However, the trio has succeeded in demonstrating that comedy is worthy work. "We've got some of the finest artists in [eSwatini] but now they are not able to monetise their craft," says Mpanza, whose role as their manager is to help the three comedians "monetise their skills because they have to start families, build homes out of this, and I need to make sure that all their hopes and aspirations are fulfilled".
To successfully gain prominence purely on vernacular jokes, the trio has made Swati speakers prouder of their language and their identity as a people. Most importantly, their joy movement has inspired thousands of children in far-flung rural communities to believe in the power of storytelling and the feasibility of building a career through creative art and comedy.
When Gedlembane spontaneously cracked jokes in front of a crowd, the elders in his community would bet with their thumbs up that "I was either mentally disturbed or bewitched, and I needed some serious help. They did not understand that I am a comedian."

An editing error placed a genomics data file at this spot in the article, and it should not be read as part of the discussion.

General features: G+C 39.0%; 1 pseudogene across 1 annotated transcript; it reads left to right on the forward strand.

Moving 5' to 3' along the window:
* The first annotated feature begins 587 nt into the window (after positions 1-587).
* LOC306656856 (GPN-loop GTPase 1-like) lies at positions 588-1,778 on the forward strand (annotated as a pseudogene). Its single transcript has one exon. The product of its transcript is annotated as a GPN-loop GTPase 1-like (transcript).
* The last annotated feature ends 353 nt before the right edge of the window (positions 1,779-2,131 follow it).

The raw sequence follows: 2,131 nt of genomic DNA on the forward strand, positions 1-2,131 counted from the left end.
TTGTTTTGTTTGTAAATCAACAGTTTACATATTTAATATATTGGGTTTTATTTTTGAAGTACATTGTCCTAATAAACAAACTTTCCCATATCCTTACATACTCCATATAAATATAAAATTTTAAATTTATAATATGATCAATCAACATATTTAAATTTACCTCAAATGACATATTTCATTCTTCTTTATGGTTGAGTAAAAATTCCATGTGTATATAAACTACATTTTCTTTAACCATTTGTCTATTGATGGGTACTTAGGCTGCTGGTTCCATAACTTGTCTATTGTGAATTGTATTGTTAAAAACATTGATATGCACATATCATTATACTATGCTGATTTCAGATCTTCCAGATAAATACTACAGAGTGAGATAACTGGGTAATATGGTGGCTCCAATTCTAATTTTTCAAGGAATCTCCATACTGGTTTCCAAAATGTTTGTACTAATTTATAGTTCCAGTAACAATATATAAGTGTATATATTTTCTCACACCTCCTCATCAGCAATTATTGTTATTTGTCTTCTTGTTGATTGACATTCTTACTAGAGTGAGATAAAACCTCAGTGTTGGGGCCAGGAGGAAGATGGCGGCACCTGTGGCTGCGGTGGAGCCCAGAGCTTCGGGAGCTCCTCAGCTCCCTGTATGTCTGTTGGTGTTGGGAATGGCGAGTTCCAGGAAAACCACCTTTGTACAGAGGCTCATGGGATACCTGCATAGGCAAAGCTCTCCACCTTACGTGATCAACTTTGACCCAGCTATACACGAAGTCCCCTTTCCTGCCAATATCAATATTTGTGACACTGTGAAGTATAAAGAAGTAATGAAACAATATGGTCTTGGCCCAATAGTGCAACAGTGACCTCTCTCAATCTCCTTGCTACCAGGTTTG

After gaining fame and status, things changed drastically for him. "During 'fun day', teachers now give learners a chance to imitate some of our plays." Gedlembane says this is a sign that people are starting to believe in the power of art. "We've opened gates, when the younger ones come to the comedy industry they would see that it can also pay [and needs to be taken as seriously as any other job]."
The comedians are amazed by the power of social media, saying it has taken their craft to unimaginable heights with thousands of followers waiting patiently for their videos every week. Their audience continues to watch despite the expense of watching videos online, because of high data costs. All they want is some comic relief.
"If social media was a person, I don't know how I would thank it. It has played a wonderful role, we are popular because of it. We post videos because of it, we meet people because of it, our page has become a big family," says S'lwane. "The nice part about social media is that even if you don't have a passport, you are able to have access to what's happening around even if you're unable to be present in the flesh."